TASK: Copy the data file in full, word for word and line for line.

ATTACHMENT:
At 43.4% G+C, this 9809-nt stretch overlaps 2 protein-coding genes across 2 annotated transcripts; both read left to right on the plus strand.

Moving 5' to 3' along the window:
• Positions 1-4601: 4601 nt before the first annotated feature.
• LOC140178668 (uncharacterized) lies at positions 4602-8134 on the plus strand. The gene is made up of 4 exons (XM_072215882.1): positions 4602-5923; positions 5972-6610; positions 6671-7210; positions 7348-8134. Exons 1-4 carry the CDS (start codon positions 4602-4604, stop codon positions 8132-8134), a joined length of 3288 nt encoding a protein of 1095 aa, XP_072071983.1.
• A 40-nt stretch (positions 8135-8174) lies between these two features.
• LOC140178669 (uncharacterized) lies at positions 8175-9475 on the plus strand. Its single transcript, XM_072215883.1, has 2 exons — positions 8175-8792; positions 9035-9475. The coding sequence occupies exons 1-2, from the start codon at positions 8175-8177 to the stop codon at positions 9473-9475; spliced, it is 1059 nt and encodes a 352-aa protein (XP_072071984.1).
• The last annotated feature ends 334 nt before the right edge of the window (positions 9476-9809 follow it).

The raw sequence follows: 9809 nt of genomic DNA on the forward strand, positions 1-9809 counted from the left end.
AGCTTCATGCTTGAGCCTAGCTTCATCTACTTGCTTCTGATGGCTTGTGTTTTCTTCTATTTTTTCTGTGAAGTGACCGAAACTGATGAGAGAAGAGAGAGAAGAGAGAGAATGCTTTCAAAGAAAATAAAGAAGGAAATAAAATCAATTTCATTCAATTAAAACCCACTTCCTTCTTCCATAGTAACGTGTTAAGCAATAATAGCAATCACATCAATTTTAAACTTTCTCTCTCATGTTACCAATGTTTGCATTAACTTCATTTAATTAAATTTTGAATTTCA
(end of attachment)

At 43.4% G+C, this 9809-nt stretch overlaps 2 protein-coding genes across 2 annotated transcripts; both read left to right on the plus strand.

Moving 5' to 3' along the window:
• Positions 1-4601: 4601 nt before the first annotated feature.
• LOC140178668 (uncharacterized) lies at positions 4602-8134 on the plus strand. The gene is made up of 4 exons (XM_072215882.1): positions 4602-5923; positions 5972-6610; positions 6671-7210; positions 7348-8134. Exons 1-4 carry the CDS (start codon positions 4602-4604, stop codon positions 8132-8134), a joined length of 3288 nt encoding a protein of 1095 aa, XP_072071983.1.
• A 40-nt stretch (positions 8135-8174) lies between these two features.
• LOC140178669 (uncharacterized) lies at positions 8175-9475 on the plus strand. Its single transcript, XM_072215883.1, has 2 exons — positions 8175-8792; positions 9035-9475. The coding sequence occupies exons 1-2, from the start codon at positions 8175-8177 to the stop codon at positions 9473-9475; spliced, it is 1059 nt and encodes a 352-aa protein (XP_072071984.1).
• The last annotated feature ends 334 nt before the right edge of the window (positions 9476-9809 follow it).

The raw sequence follows: 9809 nt of genomic DNA on the forward strand, positions 1-9809 counted from the left end.
AGCTTCATGCTTGAGCCTAGCTTCATCTACTTGCTTCTGATGGCTTGTGTTTTCTTCTATTTTTTCTGTGAAGTGACCGAAACTGATGAGAGAAGAGAGAGAAGAGAGAGAATGCTTTCAAAGAAAATAAAGAAGGAAATAAAATCAATTTCATTCAATTAAAACCCACTTCCTTCTTCCATAGTAACGTGTTAAGCAATAATAGCAATCACATCAATTTTAAACTTTCTCTCTCATGTTACCAATGTTTGCATTAACTTCATTTAATTAAATTTTGAATTTCA